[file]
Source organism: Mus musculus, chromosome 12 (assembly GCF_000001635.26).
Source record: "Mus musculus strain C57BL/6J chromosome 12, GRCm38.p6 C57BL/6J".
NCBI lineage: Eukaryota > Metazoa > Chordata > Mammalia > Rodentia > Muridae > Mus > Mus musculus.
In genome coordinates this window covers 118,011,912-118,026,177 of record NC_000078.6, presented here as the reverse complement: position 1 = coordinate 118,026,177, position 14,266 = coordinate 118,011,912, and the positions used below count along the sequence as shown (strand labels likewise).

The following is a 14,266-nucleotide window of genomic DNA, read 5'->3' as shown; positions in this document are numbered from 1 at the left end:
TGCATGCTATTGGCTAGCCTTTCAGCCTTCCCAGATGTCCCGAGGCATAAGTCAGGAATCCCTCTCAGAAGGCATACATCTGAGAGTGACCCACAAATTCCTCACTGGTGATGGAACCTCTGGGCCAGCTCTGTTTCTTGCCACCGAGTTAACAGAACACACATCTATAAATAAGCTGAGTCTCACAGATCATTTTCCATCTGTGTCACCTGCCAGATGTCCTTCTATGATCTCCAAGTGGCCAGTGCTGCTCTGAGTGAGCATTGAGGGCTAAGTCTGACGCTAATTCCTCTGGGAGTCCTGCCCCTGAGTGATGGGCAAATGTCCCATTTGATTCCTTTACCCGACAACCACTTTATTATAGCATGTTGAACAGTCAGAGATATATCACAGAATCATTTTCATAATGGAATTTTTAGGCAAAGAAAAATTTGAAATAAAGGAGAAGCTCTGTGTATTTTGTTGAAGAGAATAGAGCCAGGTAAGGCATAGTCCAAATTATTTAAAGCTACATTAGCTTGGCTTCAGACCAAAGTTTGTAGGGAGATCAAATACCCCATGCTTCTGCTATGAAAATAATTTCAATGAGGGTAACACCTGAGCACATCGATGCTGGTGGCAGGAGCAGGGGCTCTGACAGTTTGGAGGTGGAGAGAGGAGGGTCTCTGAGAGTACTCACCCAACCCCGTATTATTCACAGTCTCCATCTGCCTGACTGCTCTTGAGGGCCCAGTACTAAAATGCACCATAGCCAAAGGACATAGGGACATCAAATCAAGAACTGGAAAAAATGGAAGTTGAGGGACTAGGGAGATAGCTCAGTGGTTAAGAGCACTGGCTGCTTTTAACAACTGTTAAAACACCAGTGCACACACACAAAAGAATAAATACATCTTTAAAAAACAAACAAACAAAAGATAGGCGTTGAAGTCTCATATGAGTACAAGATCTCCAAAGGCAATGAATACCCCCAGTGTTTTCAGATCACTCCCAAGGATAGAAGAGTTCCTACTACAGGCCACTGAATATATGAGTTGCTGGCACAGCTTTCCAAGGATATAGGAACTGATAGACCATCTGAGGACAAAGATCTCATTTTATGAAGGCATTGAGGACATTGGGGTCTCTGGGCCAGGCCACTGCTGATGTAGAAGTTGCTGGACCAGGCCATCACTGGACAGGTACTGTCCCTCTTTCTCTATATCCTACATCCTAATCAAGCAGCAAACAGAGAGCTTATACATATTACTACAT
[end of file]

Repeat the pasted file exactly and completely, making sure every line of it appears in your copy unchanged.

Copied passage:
Source organism: Mus musculus, chromosome 12 (assembly GCF_000001635.26).
Source record: "Mus musculus strain C57BL/6J chromosome 12, GRCm38.p6 C57BL/6J".
NCBI lineage: Eukaryota > Metazoa > Chordata > Mammalia > Rodentia > Muridae > Mus > Mus musculus.
In genome coordinates this window covers 118,011,912-118,026,177 of record NC_000078.6, presented here as the reverse complement: position 1 = coordinate 118,026,177, position 14,266 = coordinate 118,011,912, and the positions used below count along the sequence as shown (strand labels likewise).

The following is a 14,266-nucleotide window of genomic DNA, read 5'->3' as shown; positions in this document are numbered from 1 at the left end:
TGCATGCTATTGGCTAGCCTTTCAGCCTTCCCAGATGTCCCGAGGCATAAGTCAGGAATCCCTCTCAGAAGGCATACATCTGAGAGTGACCCACAAATTCCTCACTGGTGATGGAACCTCTGGGCCAGCTCTGTTTCTTGCCACCGAGTTAACAGAACACACATCTATAAATAAGCTGAGTCTCACAGATCATTTTCCATCTGTGTCACCTGCCAGATGTCCTTCTATGATCTCCAAGTGGCCAGTGCTGCTCTGAGTGAGCATTGAGGGCTAAGTCTGACGCTAATTCCTCTGGGAGTCCTGCCCCTGAGTGATGGGCAAATGTCCCATTTGATTCCTTTACCCGACAACCACTTTATTATAGCATGTTGAACAGTCAGAGATATATCACAGAATCATTTTCATAATGGAATTTTTAGGCAAAGAAAAATTTGAAATAAAGGAGAAGCTCTGTGTATTTTGTTGAAGAGAATAGAGCCAGGTAAGGCATAGTCCAAATTATTTAAAGCTACATTAGCTTGGCTTCAGACCAAAGTTTGTAGGGAGATCAAATACCCCATGCTTCTGCTATGAAAATAATTTCAATGAGGGTAACACCTGAGCACATCGATGCTGGTGGCAGGAGCAGGGGCTCTGACAGTTTGGAGGTGGAGAGAGGAGGGTCTCTGAGAGTACTCACCCAACCCCGTATTATTCACAGTCTCCATCTGCCTGACTGCTCTTGAGGGCCCAGTACTAAAATGCACCATAGCCAAAGGACATAGGGACATCAAATCAAGAACTGGAAAAAATGGAAGTTGAGGGACTAGGGAGATAGCTCAGTGGTTAAGAGCACTGGCTGCTTTTAACAACTGTTAAAACACCAGTGCACACACACAAAAGAATAAATACATCTTTAAAAAACAAACAAACAAAAGATAGGCGTTGAAGTCTCATATGAGTACAAGATCTCCAAAGGCAATGAATACCCCCAGTGTTTTCAGATCACTCCCAAGGATAGAAGAGTTCCTACTACAGGCCACTGAATATATGAGTTGCTGGCACAGCTTTCCAAGGATATAGGAACTGATAGACCATCTGAGGACAAAGATCTCATTTTATGAAGGCATTGAGGACATTGGGGTCTCTGGGCCAGGCCACTGCTGATGTAGAAGTTGCTGGACCAGGCCATCACTGGACAGGTACTGTCCCTCTTTCTCTATATCCTACATCCTAATCAAGCAGCAAACAGAGAGCTTATACATATTACTACAT